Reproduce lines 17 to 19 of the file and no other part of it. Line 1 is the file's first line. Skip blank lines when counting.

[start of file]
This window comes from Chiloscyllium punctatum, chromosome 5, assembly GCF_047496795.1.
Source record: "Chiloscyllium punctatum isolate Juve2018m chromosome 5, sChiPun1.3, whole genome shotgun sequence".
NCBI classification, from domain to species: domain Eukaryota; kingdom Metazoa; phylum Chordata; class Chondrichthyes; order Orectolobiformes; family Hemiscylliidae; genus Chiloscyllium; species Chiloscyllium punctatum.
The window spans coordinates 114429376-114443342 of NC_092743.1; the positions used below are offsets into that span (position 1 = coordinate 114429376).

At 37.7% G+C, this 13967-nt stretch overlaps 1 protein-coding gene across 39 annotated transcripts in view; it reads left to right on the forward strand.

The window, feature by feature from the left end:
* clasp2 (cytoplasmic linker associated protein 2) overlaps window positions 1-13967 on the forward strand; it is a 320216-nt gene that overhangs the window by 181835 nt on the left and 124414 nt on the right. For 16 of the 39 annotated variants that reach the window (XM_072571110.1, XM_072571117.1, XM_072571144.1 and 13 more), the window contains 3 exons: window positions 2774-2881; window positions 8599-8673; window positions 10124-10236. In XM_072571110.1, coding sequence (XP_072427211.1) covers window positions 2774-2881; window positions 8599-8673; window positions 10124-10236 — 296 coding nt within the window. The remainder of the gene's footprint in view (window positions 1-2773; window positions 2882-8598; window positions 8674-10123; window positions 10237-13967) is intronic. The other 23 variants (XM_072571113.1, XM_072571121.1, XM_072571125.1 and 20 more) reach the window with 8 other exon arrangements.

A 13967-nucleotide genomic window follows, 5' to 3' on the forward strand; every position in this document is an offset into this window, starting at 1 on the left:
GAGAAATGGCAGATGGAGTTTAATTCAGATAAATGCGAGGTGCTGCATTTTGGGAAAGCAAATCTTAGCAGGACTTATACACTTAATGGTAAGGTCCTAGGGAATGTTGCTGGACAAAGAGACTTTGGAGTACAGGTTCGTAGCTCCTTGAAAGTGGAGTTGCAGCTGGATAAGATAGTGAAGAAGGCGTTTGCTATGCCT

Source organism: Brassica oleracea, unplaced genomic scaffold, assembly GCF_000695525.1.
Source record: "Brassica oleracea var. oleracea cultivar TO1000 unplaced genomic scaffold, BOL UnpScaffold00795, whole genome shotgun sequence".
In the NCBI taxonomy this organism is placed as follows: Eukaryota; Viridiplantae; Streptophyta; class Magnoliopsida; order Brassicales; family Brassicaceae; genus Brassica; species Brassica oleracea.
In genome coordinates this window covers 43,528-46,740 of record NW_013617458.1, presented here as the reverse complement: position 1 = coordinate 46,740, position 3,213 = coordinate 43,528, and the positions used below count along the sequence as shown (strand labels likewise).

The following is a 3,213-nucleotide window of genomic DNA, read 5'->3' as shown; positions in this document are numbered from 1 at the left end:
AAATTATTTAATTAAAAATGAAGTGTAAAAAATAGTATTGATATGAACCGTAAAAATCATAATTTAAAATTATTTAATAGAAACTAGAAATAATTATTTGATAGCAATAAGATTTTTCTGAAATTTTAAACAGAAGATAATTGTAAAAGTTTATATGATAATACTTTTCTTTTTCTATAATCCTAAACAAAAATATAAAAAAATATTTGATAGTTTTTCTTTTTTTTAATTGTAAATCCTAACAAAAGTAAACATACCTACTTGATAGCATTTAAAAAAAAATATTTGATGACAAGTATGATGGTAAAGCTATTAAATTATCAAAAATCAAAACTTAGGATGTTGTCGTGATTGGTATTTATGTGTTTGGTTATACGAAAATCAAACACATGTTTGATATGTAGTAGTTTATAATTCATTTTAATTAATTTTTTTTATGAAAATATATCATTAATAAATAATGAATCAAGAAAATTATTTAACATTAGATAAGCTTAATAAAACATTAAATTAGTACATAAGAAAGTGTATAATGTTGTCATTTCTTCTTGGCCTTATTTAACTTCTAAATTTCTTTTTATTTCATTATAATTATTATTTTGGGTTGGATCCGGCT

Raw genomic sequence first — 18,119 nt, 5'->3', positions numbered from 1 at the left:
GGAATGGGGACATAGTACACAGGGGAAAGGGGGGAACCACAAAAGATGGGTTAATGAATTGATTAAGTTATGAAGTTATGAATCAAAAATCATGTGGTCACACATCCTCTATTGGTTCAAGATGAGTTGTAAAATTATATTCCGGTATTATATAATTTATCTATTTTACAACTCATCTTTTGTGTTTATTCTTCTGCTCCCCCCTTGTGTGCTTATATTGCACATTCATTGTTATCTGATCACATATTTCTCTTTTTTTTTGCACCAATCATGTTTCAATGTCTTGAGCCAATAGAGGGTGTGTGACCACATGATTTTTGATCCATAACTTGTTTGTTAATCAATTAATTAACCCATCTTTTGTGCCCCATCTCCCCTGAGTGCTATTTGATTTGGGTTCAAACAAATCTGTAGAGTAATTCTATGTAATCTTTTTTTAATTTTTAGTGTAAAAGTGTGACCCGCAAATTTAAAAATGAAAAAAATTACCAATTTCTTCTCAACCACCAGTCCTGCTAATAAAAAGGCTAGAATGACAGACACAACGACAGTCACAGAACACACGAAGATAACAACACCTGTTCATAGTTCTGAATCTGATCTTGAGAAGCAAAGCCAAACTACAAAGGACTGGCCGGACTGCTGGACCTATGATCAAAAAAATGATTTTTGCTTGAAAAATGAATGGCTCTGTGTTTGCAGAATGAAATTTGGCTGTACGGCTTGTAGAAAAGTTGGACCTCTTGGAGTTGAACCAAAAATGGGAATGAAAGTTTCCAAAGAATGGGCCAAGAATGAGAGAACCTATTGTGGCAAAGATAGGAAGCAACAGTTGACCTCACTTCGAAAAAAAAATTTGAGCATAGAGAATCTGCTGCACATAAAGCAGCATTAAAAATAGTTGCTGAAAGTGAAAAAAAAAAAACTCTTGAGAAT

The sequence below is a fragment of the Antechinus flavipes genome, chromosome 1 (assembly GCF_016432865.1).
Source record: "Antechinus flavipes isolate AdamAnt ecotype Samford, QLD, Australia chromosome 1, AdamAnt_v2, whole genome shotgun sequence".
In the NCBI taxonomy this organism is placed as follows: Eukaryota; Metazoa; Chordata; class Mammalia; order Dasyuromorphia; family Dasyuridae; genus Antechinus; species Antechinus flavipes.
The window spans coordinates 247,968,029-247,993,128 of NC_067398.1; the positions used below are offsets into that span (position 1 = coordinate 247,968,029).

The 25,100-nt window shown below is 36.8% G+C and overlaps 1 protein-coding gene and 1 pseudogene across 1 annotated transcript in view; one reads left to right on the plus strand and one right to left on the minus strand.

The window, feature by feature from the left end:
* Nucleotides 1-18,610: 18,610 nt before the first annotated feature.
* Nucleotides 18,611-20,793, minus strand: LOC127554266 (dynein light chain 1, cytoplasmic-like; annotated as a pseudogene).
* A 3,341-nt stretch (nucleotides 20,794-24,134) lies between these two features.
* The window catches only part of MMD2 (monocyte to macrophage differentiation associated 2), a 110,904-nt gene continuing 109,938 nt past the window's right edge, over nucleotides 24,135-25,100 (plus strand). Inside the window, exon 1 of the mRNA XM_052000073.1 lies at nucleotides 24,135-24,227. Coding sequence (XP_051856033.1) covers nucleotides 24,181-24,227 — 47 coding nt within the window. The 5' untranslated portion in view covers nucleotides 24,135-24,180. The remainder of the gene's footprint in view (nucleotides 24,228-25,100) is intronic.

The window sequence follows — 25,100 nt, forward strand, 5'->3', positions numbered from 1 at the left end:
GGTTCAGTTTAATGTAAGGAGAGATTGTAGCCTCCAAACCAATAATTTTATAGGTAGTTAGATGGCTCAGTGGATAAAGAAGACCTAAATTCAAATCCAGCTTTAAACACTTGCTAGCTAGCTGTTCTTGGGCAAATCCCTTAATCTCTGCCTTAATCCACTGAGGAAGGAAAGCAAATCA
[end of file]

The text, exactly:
GGAATGGGGACATAGTACACAGGGGAAAGGGGGGAACCACAAAAGATGGGTTAATGAATTGATTAAGTTATGAAGTTATGAATCAAAAATCATGTGGTCACACATCCTCTATTGGTTCAAGATGAGTTGTAAAATTATATTCCGGTATTATATAATTTATCTATTTTACAACTCATCTTTTGTGTTTATTCTTCTGCTCCCCCCTTGTGTGCTTATATTGCACATTCATTGTTATCTGATCACATATTTCTCTTTTTTTTTGCACCAATCATGTTTCAATGTCTTGAGCCAATAGAGGGTGTGTGACCACATGATTTTTGATCCATAACTTGTTTGTTAATCAATTAATTAACCCATCTTTTGTGCCCCATCTCCCCTGAGTGCTATTTGATTTGGGTTCAAACAAATCTGTAGAGTAATTCTATGTAATCTTTTTTTAATTTTTAGTGTAAAAGTGTGACCCGCAAATTTAAAAATGAAAAAAATTACCAATTTCTTCTCAACCACCAGTCCTGCTAATAAAAAGGCTAGAATGACAGACACAACGACAGTCACAGAACACACGAAGATAACAACACCTGTTCATAGTTCTGAATCTGATCTTGAGAAGCAAAGCCAAACTACAAAGGACTGGCCGGACTGCTGGACCTATGATCAAAAAAATGATTTTTGCTTGAAAAATGAATGGCTCTGTGTTTGCAGAATGAAATTTGGCTGTACGGCTTGTAGAAAAGTTGGACCTCTTGGAGTTGAACCAAAAATGGGAATGAAAGTTTCCAAAGAATGGGCCAAGAATGAGAGAACCTATTGTGGCAAAGATAGGAAGCAACAGTTGACCTCACTTCGAAAAAAAAATTTGAGCATAGAGAATCTGCTGCACATAAAGCAGCATTAAAAATAGTTGCTGAAAGTGAAAAAAAAAAAACTCTTGAGAAT

The sequence below is a fragment of the Antechinus flavipes genome, chromosome 1 (assembly GCF_016432865.1).
Source record: "Antechinus flavipes isolate AdamAnt ecotype Samford, QLD, Australia chromosome 1, AdamAnt_v2, whole genome shotgun sequence".